The days when visual room inspection used to be the gold standard for monitoring hospital cleanliness is long gone. Even though this practice is still useful, better and more objective ways have seen the light. One of the most scientific way is surface cultivation. However, surface cultivation is labor intensive and lacks on the spot results. Invisible UV markers and UV light are also a good way to validate if a place was cleaned. However, its application is limited and the data are not telling more then if a surface was cleaned or not at a given time. ATP testing is becoming more and more useful to verify cleanliness beyond visual inspection.
How does ATP monitoring works?
ATP monitoring is a simple and quick way for hospital to measure residual organic matter on a surface, device or piece of equipment. Adenosine triphosphate or ATP is an organic molecule found in every living or once-living organism. Essentially, the person conducting ATP monitoring swabs the surface of concern, and insert that swab into a handheld unit called a luminometer. Results are available within seconds. Good products will come with a free software that will permit to identify problematic areas, monitor trends and store results. It is a very tool to add to an audit system.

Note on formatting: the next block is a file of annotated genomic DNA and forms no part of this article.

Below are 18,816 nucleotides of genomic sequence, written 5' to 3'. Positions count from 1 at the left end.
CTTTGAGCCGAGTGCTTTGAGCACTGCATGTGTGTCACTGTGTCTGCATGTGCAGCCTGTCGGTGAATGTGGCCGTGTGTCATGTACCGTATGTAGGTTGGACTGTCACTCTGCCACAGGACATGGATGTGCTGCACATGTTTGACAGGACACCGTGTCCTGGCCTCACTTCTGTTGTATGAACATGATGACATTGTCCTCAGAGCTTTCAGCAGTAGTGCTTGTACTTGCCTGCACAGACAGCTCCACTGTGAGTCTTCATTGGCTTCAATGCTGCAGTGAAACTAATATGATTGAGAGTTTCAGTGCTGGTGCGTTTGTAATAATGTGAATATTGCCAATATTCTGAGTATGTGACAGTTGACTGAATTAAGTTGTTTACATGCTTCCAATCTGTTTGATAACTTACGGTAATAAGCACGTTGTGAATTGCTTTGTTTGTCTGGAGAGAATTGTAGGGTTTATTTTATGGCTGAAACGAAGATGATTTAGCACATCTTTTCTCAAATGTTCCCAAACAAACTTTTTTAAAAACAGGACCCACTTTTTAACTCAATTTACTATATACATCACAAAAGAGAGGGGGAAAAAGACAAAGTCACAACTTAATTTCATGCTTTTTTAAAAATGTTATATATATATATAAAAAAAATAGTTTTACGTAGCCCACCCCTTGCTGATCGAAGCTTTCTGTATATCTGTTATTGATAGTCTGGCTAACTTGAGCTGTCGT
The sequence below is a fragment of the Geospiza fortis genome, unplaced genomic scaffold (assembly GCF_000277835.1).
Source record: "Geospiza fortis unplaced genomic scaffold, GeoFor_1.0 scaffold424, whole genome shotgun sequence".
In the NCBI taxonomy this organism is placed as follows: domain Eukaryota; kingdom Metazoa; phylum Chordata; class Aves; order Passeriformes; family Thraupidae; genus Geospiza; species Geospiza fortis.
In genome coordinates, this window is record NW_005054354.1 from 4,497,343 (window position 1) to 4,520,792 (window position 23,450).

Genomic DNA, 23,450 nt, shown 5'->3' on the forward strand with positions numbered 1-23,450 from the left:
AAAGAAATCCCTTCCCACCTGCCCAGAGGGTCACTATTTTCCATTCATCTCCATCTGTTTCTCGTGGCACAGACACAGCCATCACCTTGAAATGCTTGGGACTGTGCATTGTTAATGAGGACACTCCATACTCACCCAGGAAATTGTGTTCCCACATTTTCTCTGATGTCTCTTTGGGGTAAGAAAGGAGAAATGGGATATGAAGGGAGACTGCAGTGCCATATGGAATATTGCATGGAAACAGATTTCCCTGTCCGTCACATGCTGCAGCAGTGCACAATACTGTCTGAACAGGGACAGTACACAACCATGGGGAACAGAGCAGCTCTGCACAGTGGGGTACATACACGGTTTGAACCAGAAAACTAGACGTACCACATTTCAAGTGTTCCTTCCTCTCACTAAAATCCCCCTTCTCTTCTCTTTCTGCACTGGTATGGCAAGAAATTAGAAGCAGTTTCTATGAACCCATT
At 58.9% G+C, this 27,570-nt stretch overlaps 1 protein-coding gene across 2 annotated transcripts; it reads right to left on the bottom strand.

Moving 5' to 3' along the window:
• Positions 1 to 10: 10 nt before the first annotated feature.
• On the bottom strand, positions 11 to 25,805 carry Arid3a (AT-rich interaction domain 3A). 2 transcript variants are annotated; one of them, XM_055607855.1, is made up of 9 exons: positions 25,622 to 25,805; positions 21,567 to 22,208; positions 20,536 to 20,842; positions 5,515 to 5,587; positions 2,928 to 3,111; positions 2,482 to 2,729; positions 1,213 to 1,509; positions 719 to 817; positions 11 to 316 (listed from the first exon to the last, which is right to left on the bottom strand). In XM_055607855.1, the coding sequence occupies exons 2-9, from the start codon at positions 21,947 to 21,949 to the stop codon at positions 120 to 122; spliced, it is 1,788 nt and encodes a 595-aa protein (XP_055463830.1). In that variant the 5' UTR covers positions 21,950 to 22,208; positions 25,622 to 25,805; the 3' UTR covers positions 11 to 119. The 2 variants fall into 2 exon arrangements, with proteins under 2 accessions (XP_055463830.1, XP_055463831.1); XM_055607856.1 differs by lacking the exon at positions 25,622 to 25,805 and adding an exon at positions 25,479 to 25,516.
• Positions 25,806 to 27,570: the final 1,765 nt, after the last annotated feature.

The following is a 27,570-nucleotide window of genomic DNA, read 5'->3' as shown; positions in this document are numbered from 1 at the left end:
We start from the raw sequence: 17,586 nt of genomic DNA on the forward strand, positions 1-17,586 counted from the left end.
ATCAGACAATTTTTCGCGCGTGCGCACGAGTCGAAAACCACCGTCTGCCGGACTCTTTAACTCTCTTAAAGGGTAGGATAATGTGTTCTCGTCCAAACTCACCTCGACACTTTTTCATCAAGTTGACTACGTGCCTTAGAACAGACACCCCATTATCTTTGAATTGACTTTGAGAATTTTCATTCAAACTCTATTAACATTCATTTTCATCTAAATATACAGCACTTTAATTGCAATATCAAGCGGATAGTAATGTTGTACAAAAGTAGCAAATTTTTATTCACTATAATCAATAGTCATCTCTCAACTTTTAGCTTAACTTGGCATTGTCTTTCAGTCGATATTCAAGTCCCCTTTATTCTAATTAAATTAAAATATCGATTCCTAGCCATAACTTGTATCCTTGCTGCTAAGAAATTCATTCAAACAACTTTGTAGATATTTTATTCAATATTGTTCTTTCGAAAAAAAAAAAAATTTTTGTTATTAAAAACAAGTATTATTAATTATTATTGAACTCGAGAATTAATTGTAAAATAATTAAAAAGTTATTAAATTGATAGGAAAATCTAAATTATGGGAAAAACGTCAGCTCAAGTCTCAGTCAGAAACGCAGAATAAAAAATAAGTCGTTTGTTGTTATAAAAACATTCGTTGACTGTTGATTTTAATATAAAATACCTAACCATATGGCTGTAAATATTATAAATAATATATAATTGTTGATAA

Fast, reliable and quality results
It is important to understand that ATP testing is not a microorganism detection method. ATP testing, is a cleaning verification test. It won’t tell you what’s on the surface, but it will tell you that there is something on the surface. A lot of healthcare professionals see the value that ATP monitoring offers. It empowers auditors, infection prevention staff and environmental services specialist to verify if cleaning was done properly in seconds. The speed at which the results are obtained is very appreciated in healthcare settings. If a result is out of specification, then corrective action can be taken immediately. Infection control staff often witness a direct correlation between low ATP levels and lower healthcare associated infection rates. Remember that environmental contamination is directly linked to up to 40% of healthcare associated infections.